Communist Party of India (Maoist) cadre celebrate the founding day of their guerrilla wing, the People’s Liberation Guerilla Army, near Chainpur in Palamu district, Jharkhand, on December 8.

Take a look at the Maoist infected districts of Bankura, Puruliya and Midnapore, the percentage of tribal population here is 10.43, 18.98, and 8.4. Electricity has reached only 19.03 percent of tribal homes as against 37.45 of the state population. In some parts of these districts people still depend on river and canal for drinking water. [viii]If we have a look at Andhra Pradesh another Maoist inflicted state we will find why it provides a thriving atmosphere. Mahabobnagar, Medak, Nizamabad, Karimnagar, in all these districts of AP where Maoist has strong presence, the level of poverty is quite large. In fact the total literacy rate (male and female) among tribals in these districts are 25.76, 28.08, 30.71, and 34.23! And this is all after six decades of Indian Independence!

It is understandable though that the Maoists had used the tribals as pawns in the game of class struggle, the urge for the local needs of the tribals were diverted to fight out the cause of Communists. In fact they would not have found better comrades than simple, illiterate tribals. One reason why I think Communism will fail like any other institution is that they ignore the question of individual identity. The aim of the tribals is not to alter the state power, but only to obtain the basic amenities that a human is entitled to. Having said all these, I also feel to say that identities can be multiple; among all other cherished identities of the tribals the greatest perhaps is “struggle”, as of now struggle has become their habit.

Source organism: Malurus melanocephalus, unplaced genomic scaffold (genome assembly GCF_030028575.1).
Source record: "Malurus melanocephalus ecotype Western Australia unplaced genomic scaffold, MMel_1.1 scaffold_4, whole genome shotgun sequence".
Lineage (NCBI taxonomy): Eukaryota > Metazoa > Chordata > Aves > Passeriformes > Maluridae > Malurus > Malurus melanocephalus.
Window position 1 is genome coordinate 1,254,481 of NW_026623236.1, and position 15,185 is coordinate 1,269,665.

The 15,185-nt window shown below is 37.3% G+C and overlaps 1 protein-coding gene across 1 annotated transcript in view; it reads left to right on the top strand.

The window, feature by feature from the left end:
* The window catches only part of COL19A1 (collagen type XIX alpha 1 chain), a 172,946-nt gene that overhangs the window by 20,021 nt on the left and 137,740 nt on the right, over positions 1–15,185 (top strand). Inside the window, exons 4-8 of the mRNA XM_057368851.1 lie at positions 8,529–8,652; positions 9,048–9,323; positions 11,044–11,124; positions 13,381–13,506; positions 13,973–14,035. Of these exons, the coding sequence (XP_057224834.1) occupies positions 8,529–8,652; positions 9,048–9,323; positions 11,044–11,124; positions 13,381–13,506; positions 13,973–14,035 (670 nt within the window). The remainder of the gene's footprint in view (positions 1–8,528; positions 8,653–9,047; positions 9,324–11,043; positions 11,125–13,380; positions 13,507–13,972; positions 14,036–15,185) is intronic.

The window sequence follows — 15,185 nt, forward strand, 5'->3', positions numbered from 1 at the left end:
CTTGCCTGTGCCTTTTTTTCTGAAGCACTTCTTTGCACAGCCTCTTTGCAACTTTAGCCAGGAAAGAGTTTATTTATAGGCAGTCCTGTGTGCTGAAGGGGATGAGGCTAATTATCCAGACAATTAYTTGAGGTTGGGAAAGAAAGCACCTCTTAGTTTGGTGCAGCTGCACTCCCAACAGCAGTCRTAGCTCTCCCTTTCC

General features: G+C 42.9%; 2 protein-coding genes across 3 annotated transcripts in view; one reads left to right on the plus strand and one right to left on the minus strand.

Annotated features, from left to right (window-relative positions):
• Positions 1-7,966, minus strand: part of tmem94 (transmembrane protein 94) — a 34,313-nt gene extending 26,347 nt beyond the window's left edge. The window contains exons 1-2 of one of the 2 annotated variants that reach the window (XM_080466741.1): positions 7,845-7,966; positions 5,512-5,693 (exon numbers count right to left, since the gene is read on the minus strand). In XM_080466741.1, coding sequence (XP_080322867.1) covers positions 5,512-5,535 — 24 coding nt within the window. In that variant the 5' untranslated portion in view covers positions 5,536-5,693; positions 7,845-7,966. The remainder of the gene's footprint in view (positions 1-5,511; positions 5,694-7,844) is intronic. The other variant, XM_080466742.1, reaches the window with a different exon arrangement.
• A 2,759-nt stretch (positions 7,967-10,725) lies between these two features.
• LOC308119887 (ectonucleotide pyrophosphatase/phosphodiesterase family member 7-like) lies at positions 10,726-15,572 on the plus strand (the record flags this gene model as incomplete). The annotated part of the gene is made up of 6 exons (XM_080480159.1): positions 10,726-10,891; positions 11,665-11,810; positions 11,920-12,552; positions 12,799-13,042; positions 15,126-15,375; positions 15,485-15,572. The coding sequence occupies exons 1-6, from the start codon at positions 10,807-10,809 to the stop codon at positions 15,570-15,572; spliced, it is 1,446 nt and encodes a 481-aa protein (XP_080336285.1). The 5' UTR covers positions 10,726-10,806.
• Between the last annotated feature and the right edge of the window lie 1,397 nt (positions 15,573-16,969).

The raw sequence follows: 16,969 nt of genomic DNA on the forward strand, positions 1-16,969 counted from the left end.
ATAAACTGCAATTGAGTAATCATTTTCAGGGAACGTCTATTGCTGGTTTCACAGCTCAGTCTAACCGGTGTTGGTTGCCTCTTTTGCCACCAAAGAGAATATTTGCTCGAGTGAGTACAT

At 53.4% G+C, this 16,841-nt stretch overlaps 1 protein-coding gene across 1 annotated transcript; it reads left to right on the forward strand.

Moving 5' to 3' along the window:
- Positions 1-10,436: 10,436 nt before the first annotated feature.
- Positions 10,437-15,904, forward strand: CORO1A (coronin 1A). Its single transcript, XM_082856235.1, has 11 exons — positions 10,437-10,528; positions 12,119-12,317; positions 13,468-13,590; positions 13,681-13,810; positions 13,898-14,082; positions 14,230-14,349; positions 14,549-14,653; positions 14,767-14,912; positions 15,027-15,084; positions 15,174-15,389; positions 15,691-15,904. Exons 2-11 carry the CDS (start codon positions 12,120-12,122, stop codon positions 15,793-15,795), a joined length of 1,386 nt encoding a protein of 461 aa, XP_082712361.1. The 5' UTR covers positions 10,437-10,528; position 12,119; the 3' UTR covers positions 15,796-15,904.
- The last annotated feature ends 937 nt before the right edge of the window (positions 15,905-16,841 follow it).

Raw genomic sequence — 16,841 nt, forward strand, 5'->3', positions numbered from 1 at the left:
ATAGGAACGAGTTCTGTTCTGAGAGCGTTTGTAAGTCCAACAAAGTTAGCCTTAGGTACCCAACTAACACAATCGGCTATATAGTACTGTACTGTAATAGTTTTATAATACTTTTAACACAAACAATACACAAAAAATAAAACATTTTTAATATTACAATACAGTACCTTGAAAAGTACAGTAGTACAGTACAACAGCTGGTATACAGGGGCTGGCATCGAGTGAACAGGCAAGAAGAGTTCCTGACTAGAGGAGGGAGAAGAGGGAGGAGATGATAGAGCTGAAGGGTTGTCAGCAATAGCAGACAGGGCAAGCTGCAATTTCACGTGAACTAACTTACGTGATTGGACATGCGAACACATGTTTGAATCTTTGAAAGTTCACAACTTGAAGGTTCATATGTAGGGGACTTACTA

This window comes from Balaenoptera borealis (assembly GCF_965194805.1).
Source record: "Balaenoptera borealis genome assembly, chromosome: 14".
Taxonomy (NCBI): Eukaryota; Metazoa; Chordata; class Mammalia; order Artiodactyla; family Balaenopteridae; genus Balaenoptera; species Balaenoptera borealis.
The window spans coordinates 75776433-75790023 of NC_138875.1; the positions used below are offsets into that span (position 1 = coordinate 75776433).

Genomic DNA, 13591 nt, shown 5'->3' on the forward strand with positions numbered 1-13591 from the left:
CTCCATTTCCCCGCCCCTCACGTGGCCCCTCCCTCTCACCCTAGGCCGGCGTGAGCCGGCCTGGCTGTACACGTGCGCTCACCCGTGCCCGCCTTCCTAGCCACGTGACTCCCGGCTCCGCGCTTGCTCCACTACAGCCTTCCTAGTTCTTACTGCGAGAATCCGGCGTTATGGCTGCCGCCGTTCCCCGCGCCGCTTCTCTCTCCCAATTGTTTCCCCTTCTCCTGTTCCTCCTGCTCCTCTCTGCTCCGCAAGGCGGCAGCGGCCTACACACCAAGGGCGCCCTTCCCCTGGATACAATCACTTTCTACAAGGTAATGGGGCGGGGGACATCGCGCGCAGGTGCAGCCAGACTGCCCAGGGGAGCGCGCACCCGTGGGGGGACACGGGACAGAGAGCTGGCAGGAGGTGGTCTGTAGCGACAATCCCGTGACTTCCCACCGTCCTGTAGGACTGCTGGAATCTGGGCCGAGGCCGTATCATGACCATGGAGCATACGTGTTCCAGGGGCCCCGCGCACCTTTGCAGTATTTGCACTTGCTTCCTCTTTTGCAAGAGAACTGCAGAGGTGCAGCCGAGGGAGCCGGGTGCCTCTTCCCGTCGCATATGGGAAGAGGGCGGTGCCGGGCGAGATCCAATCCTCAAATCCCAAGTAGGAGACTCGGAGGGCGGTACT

Photo Courtesy: The Hindu and Wikipedia.

References:


[i] An Advanced History of Modern India, By Sailendra Nath Sen

[ii] Jinnah: man of destiny, By Prakash Almeida

[iii] An Advanced History of Modern India, By Sailendra Nath Sen

[iv] Census 1951, West Bengal District Handbook, Malda, Ed. A Mitra, New Delhi 1954

[v] Changing profile of a Bengal district Malda, 1932-1953, By Ashim Kumar Sarkar

[vi] Report on the Peasant Movement in the Terai Region ,KANU SANYAL

[vii] Indian Defence Review, By Bharat Verma

[viii] Development Ethics, By Prasenjit Maiti

Source: http://sumitsoren1983.blogspot.com/2012/03/tale-of-santhals-story-of-struggle.html